How to increase subscriber retention

With the future of digital publishing resting on continued subscription-based revenue, the temptation to focus solely on subscriber acquisition is understandable. With the effort required to convert a casual reader into a subscriber, it can feel as though the hard work is done when they click subscribe. However, subscribers aren’t necessarily here to stay, and being sure not to overlook subscriber retention is critical to improving your publication’s bottom line.
Alongside an effective subscriber acquisition strategy, an approach that prioritizes subscriber retention and decreases churn is essential to guarantee the long-term success of your digital publishing business. This blog post walks through 9 actionable ways to increase your subscriber retention and keep customers coming back for more. 

Why is retention so important?

As tempting as it is to focus only on subscriber acquisition, it’s essential to remember that subscriptions are a relationship marathon, not a transactional sprint. Thus, acquiring a subscriber should not be seen as the end of the race but rather the first step to building a long term relationship. Long-term subscriber retention is arguably easier and cheaper to implement than acquiring someone new, costing 4 – 5 times less than the latter. Focusing on retention also ensures you get maximum customer lifetime value out of your existing subscribers.

How do I increase my subscriber retention?

Invest in your onboarding process

Subscriber retention strategies should be in play as soon as someone subscribes. In fact, the first week of subscription is the most critical period of retention. And research shows that ‘it’s important for publishers to engage with new subscribers daily’ to encourage habit-building. Hence, 87% of publishers place a high value on welcoming, engaging and comprehensively onboarding new subscribers.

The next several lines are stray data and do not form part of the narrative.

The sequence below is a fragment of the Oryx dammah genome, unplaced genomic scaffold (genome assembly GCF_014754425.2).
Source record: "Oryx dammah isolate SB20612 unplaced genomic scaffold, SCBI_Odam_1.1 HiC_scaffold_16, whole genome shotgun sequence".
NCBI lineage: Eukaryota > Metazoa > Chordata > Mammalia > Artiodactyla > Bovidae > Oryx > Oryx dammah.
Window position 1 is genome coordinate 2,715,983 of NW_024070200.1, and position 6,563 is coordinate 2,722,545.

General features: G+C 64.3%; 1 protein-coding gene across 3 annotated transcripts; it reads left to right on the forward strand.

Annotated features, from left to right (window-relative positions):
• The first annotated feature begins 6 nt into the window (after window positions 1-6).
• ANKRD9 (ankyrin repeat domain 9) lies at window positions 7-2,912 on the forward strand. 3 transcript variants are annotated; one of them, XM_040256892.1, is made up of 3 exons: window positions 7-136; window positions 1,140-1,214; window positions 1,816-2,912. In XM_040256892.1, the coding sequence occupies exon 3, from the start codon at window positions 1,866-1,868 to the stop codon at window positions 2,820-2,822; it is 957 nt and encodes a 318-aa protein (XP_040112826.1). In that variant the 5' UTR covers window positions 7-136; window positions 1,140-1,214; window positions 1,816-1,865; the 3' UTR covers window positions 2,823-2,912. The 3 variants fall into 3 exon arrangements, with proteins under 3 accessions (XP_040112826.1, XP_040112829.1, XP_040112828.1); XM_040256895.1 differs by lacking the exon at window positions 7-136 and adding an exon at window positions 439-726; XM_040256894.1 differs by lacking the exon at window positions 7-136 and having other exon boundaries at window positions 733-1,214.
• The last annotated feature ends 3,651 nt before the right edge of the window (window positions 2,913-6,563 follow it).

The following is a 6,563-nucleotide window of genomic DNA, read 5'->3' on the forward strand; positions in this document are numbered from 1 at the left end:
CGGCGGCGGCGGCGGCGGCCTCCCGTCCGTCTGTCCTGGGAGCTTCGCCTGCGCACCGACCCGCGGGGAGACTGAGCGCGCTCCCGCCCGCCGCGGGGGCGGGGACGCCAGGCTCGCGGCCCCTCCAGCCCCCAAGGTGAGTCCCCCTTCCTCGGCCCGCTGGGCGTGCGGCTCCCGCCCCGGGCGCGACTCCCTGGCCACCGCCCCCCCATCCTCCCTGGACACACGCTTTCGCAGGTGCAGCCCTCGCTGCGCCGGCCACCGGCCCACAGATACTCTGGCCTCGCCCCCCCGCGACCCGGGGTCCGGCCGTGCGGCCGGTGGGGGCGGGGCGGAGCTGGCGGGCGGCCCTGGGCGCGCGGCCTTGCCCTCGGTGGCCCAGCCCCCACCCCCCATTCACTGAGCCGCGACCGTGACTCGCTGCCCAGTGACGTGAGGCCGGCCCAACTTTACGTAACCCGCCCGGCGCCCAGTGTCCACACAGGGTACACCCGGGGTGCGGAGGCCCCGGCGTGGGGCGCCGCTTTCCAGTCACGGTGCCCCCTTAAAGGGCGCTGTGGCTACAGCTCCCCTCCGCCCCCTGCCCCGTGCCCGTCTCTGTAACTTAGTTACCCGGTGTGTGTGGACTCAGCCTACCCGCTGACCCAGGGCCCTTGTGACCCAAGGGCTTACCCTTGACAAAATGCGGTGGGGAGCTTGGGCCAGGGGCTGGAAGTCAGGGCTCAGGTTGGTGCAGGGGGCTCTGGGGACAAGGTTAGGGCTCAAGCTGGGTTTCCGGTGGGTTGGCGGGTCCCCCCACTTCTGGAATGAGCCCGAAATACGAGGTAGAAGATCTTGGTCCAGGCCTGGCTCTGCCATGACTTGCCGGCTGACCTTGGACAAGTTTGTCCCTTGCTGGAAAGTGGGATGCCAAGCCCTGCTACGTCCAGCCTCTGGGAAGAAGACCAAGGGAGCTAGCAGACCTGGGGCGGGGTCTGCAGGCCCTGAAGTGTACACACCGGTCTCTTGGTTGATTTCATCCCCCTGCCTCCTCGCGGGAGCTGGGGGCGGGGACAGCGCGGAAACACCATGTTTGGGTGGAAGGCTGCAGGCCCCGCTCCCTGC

The onboarding process should not only welcome new subscribers but ensure they know exactly what they can get out of their subscription. 78% of publishers surveyed by the American Press Institute (API) send a specific welcome email that highlights features of their subscription. Ideally, your onboarding process should seamlessly push new subscribers to sign up for additional content offerings such as specific newsletters that align with their interests. 

Build habits in your readers

Build a product that readers really need, not just one that is nice to have. Once readers start regularly and habitually interacting with your content, it becomes an indispensable part of their routine. Building reader habits could involve releasing your content at the same time every day, or releasing certain types of content on specific days. In this way, the reader anticipates your content and comes back each time to read more.